Lyn Bradford is one of them. She has stayed at the Hampton Inn, the Georges and the Robert E. Lee Hotel. The Birmingham, Ala., resident said she is happy to see a great selection in Lexington, but it’s still competitive to get a room on Parents Weekend.

“I’m going to try all three of them [for next year’s Parents Weekend] and just hope I’ll get into one of them,” said the mother of first-year student Alice Bradford.

VMI’s Parents Weekend and graduation create a similar scene in Lexington’s lodging market.

With 1,700 cadets in the Corps, the institution could easily have more than 3,000 family and friends over for graduation, said VMI’s Katrina Butner.

“During major events such as graduation, the hotels have a tendency to require booking in advance with no availability, and increase the room rates exponentially,”  Butner, office manager of the chief of staff and inspector general, wrote in an email.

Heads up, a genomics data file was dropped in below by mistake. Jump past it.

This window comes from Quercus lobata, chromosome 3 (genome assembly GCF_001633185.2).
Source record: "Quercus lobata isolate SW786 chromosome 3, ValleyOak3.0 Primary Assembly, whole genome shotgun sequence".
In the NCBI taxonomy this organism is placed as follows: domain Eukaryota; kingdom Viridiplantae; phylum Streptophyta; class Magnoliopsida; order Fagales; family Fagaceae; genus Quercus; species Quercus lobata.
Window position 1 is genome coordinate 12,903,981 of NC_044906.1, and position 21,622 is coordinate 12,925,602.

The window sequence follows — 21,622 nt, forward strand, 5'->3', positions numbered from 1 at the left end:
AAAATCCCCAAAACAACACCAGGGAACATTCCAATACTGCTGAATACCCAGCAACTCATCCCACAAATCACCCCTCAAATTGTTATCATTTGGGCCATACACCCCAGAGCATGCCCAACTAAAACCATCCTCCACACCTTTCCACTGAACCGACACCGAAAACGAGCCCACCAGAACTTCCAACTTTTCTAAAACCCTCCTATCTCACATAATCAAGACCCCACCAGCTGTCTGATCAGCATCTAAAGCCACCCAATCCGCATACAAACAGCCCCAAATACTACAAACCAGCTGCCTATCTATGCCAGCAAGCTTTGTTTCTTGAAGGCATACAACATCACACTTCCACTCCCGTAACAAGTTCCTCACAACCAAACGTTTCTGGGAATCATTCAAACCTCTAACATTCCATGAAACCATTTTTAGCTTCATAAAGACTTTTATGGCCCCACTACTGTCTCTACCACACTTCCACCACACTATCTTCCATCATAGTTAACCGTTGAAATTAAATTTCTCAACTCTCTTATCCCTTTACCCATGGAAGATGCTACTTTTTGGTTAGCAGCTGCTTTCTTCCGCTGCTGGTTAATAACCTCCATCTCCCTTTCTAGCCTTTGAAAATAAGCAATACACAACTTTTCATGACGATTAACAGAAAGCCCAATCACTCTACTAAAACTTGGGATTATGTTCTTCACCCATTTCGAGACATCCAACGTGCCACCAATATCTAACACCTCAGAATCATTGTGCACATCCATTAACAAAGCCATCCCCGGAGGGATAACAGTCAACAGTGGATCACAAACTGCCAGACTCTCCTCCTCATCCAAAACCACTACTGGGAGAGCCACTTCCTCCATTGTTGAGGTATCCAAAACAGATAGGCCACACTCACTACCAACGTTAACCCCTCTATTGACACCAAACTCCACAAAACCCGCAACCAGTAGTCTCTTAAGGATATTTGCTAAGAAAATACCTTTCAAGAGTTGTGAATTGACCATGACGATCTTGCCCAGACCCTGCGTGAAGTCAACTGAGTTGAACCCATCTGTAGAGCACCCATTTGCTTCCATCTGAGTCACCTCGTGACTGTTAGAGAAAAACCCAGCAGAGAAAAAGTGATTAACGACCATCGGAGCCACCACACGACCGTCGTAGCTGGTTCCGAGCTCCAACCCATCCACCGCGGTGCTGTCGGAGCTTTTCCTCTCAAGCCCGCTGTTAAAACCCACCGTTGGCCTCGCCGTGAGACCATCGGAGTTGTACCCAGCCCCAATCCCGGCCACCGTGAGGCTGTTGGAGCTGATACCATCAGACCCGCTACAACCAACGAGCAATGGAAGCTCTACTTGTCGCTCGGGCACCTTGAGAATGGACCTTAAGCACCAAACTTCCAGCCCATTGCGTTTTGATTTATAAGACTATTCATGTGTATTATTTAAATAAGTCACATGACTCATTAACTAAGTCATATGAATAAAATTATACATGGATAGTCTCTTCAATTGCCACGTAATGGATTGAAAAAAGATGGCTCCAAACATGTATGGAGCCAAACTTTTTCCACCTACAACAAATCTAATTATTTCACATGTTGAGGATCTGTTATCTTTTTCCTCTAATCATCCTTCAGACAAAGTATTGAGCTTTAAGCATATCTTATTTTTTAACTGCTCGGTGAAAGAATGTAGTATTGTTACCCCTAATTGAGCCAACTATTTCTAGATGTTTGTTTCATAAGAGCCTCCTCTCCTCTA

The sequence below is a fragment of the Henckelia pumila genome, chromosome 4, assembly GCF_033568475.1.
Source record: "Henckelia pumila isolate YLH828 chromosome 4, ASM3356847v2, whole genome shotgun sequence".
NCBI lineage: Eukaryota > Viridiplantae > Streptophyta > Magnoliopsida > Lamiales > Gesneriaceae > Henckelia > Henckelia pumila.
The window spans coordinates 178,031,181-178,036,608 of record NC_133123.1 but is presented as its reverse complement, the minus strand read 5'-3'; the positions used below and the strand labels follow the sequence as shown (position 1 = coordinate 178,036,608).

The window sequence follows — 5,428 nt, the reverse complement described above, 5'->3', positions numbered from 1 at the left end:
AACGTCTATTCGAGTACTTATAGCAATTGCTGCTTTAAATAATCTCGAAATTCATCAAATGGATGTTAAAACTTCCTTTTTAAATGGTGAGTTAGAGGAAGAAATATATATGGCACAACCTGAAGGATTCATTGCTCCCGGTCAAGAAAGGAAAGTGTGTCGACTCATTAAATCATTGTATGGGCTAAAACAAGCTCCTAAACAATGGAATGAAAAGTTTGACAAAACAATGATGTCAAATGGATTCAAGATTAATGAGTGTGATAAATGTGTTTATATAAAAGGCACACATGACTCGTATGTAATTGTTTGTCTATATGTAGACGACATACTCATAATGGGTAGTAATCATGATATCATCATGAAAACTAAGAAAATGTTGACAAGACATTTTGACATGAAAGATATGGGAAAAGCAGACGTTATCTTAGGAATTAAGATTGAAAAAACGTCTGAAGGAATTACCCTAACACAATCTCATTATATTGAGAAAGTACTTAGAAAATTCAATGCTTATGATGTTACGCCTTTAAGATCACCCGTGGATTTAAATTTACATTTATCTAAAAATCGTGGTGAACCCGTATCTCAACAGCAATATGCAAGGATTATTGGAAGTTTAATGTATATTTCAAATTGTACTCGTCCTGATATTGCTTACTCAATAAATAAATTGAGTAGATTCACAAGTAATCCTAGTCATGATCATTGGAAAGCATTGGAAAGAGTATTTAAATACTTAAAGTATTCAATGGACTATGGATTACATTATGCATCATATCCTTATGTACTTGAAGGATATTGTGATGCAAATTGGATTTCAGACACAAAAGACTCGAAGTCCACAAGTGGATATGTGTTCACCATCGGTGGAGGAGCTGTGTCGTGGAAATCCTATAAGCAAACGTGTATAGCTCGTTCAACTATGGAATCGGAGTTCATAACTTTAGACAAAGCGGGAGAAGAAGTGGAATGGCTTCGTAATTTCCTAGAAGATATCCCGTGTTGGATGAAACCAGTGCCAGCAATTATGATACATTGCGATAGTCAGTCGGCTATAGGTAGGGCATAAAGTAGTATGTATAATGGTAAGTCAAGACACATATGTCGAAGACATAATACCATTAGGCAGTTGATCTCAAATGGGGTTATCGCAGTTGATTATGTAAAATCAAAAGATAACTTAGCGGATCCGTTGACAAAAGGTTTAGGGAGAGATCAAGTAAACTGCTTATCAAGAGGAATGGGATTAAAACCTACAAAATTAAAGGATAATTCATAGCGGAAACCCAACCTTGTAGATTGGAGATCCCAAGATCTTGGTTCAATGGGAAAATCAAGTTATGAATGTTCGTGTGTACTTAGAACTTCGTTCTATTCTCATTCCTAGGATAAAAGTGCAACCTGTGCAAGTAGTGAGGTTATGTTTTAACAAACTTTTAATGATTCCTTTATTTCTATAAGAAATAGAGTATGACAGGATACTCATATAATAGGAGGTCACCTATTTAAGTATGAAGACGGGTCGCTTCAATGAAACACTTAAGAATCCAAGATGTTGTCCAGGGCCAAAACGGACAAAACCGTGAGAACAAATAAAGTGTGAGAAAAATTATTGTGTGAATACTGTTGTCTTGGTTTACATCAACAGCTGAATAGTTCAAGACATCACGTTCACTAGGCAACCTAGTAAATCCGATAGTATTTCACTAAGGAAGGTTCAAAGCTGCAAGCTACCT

Slower season

For the rest of the year, many tourists visit the area to see the Valley of Virginia and learn the history of Lexington, but the flow fluctuates and tends to slow down in the winter.

The Hampton Inn’s occupancy rate drops to 40-50 percent from December to February, Moore said. That’s about 30 percent below the annual average.

Burke said when The Georges first opened, he was warned about the slow winter, but he believes the unique Lexington experience will draw people back.

“They love Lexington…. They are looking for an excuse to come back, so we are trying to give them one,” Burke said.

 Economic growth for downtown Lexington

The downtown hotels’ guests are likely to spend money in shops downtown, the Chamber’s Moore said. He said those hotels have been anticipated for a long time.

“We export everybody out of town, so it’s kind of good to import people back into town,” he said.

There are other openings in the area.

Maple Hall Inn on North Lee Highway reopened in August with 21 rooms. The Natural Bridge Hotel and Conference Center, which is under new ownership, reopened in March and has 157 rooms; they are in the process of being renovated.

Moore hopes more visitors staying downtown will boost demand in a wide range of businesses and even stretch the operating hours of downtown shops.

“It will be a new day,” he said.